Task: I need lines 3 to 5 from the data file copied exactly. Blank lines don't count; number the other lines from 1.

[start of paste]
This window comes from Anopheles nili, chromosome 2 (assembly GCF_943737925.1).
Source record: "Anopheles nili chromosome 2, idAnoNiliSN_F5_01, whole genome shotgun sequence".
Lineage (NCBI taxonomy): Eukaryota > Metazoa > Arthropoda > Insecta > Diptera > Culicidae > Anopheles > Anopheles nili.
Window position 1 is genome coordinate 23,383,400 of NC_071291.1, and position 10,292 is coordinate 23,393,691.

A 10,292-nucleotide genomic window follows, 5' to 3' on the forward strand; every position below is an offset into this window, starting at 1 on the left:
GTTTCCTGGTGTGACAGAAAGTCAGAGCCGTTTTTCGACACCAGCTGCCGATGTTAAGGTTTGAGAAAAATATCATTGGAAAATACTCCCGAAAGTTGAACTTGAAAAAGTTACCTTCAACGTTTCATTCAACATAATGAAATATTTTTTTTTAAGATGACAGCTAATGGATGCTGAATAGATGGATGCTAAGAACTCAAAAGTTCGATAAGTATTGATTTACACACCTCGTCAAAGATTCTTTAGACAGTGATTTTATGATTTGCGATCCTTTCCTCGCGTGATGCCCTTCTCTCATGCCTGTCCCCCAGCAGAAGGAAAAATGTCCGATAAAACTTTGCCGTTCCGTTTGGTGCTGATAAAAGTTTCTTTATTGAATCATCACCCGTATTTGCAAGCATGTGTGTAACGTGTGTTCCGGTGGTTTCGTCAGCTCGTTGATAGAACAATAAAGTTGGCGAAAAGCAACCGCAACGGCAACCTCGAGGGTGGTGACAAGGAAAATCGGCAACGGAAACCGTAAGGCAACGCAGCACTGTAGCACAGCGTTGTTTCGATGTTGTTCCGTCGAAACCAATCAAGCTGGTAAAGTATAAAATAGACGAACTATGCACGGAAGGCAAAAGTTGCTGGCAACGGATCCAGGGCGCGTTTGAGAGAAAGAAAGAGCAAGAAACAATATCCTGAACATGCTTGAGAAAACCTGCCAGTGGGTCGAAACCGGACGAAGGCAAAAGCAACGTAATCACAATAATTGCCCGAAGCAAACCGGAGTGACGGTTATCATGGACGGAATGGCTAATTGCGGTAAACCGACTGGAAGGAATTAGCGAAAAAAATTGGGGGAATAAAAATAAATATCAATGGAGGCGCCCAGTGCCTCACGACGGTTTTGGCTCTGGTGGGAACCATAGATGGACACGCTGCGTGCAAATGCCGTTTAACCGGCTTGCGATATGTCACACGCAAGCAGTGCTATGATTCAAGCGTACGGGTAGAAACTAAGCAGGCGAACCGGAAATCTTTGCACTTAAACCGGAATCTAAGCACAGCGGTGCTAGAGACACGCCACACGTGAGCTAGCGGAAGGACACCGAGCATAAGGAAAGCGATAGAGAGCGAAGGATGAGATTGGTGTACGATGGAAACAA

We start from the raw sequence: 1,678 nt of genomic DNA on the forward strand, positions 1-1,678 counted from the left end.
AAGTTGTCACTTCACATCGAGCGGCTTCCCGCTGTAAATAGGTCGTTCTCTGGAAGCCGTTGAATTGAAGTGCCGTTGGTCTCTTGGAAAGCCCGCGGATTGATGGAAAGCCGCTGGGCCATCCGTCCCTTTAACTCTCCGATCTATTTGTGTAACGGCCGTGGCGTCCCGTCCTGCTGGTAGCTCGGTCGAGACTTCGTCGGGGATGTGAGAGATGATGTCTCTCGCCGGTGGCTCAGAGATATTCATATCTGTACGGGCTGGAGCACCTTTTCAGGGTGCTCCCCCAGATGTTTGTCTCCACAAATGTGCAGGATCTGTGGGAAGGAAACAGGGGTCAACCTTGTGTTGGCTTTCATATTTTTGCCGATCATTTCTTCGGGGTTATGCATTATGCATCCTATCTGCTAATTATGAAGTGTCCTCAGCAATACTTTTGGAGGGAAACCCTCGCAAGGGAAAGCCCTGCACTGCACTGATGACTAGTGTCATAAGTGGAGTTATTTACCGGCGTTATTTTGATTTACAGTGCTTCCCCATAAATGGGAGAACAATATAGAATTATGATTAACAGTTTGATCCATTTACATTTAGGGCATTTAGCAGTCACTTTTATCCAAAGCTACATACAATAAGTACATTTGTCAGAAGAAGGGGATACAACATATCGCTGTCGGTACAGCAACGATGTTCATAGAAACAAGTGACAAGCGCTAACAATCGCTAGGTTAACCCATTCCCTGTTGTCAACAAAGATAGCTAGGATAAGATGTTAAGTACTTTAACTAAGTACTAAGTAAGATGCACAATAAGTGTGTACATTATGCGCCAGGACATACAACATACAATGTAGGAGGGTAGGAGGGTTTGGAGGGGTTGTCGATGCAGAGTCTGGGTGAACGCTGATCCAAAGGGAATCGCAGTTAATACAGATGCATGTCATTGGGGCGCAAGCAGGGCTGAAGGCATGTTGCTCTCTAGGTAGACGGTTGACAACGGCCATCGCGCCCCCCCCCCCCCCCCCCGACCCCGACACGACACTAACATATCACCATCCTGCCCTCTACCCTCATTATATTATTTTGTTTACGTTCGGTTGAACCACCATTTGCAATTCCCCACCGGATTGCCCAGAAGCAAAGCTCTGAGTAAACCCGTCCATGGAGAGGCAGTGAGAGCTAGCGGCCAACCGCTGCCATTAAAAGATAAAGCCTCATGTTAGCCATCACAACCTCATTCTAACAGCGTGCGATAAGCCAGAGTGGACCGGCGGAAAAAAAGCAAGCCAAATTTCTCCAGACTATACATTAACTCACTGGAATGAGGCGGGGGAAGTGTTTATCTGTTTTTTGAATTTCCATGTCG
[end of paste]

Lineage (NCBI taxonomy): Eukaryota > Metazoa > Arthropoda > Insecta > Diptera > Culicidae > Anopheles > Anopheles nili.
Window position 1 is genome coordinate 23,383,400 of NC_071291.1, and position 10,292 is coordinate 23,393,691.

A 10,292-nucleotide genomic window follows, 5' to 3' on the forward strand; every position below is an offset into this window, starting at 1 on the left: